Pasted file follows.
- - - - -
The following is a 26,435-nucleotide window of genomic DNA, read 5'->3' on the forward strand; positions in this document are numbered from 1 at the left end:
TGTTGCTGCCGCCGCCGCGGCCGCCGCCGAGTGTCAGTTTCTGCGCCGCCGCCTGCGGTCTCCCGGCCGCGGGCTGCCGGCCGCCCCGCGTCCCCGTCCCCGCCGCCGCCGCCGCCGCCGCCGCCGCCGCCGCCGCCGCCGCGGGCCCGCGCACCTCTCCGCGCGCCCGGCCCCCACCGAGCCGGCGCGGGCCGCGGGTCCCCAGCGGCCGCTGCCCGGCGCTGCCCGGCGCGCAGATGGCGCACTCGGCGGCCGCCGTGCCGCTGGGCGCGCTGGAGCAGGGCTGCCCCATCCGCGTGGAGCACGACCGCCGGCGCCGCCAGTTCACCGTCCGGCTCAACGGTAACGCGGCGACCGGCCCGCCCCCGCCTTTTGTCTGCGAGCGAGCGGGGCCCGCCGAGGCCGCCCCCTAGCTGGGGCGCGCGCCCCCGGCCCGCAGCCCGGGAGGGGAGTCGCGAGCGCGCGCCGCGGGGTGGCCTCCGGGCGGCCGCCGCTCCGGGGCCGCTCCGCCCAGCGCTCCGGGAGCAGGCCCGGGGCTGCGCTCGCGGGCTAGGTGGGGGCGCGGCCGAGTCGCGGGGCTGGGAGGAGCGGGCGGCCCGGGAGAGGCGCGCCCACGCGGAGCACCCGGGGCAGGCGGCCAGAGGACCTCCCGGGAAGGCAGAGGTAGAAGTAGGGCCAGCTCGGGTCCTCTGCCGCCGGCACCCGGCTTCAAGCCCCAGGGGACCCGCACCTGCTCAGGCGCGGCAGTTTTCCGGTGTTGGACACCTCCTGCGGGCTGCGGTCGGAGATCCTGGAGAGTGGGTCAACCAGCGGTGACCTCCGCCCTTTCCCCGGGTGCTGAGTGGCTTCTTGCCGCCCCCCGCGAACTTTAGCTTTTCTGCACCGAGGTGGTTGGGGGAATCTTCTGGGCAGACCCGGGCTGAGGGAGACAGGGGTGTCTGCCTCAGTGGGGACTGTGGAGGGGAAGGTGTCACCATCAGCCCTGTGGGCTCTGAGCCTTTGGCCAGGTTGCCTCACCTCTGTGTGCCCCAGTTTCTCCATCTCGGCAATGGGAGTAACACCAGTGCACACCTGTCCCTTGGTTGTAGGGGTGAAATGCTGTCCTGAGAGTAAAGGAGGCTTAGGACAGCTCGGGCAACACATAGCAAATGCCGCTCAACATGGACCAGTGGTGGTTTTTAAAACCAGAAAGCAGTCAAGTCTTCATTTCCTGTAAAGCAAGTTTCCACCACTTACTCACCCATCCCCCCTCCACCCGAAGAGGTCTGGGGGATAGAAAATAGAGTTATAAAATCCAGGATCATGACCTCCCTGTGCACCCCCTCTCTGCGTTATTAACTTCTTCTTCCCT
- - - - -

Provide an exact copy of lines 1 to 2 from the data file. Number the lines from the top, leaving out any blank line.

The following is a 26,435-nucleotide window of genomic DNA, read 5'->3' on the forward strand; positions in this document are numbered from 1 at the left end:
TGTTGCTGCCGCCGCCGCGGCCGCCGCCGAGTGTCAGTTTCTGCGCCGCCGCCTGCGGTCTCCCGGCCGCGGGCTGCCGGCCGCCCCGCGTCCCCGTCCCCGCCGCCGCCGCCGCCGCCGCCGCCGCCGCCGCCGCCGCCGCGGGCCCGCGCACCTCTCCGCGCGCCCGGCCCCCACCGAGCCGGCGCGGGCCGCGGGTCCCCAGCGGCCGCTGCCCGGCGCTGCCCGGCGCGCAGATGGCGCACTCGGCGGCCGCCGTGCCGCTGGGCGCGCTGGAGCAGGGCTGCCCCATCCGCGTGGAGCACGACCGCCGGCGCCGCCAGTTCACCGTCCGGCTCAACGGTAACGCGGCGACCGGCCCGCCCCCGCCTTTTGTCTGCGAGCGAGCGGGGCCCGCCGAGGCCGCCCCCTAGCTGGGGCGCGCGCCCCCGGCCCGCAGCCCGGGAGGGGAGTCGCGAGCGCGCGCCGCGGGGTGGCCTCCGGGCGGCCGCCGCTCCGGGGCCGCTCCGCCCAGCGCTCCGGGAGCAGGCCCGGGGCTGCGCTCGCGGGCTAGGTGGGGGCGCGGCCGAGTCGCGGGGCTGGGAGGAGCGGGCGGCCCGGGAGAGGCGCGCCCACGCGGAGCACCCGGGGCAGGCGGCCAGAGGACCTCCCGGGAAGGCAGAGGTAGAAGTAGGGCCAGCTCGGGTCCTCTGCCGCCGGCACCCGGCTTCAAGCCCCAGGGGACCCGCACCTGCTCAGGCGCGGCAGTTTTCCGGTGTTGGACACCTCCTGCGGGCTGCGGTCGGAGATCCTGGAGAGTGGGTCAACCAGCGGTGACCTCCGCCCTTTCCCCGGGTGCTGAGTGGCTTCTTGCCGCCCCCCGCGAACTTTAGCTTTTCTGCACCGAGGTGGTTGGGGGAATCTTCTGGGCAGACCCGGGCTGAGGGAGACAGGGGTGTCTGCCTCAGTGGGGACTGTGGAGGGGAAGGTGTCACCATCAGCCCTGTGGGCTCTGAGCCTTTGGCCAGGTTGCCTCACCTCTGTGTGCCCCAGTTTCTCCATCTCGGCAATGGGAGTAACACCAGTGCACACCTGTCCCTTGGTTGTAGGGGTGAAATGCTGTCCTGAGAGTAAAGGAGGCTTAGGACAGCTCGGGCAACACATAGCAAATGCCGCTCAACATGGACCAGTGGTGGTTTTTAAAACCAGAAAGCAGTCAAGTCTTCATTTCCTGTAAAGCAAGTTTCCACCACTTACTCACCCATCCCCCCTCCACCCGAAGAGGTCTGGGGGATAGAAAATAGAGTTATAAAATCCAGGATCATGACCTCCCTGTGCACCCCCTCTCTGCGTTATTAACTTCTTCTTCCCT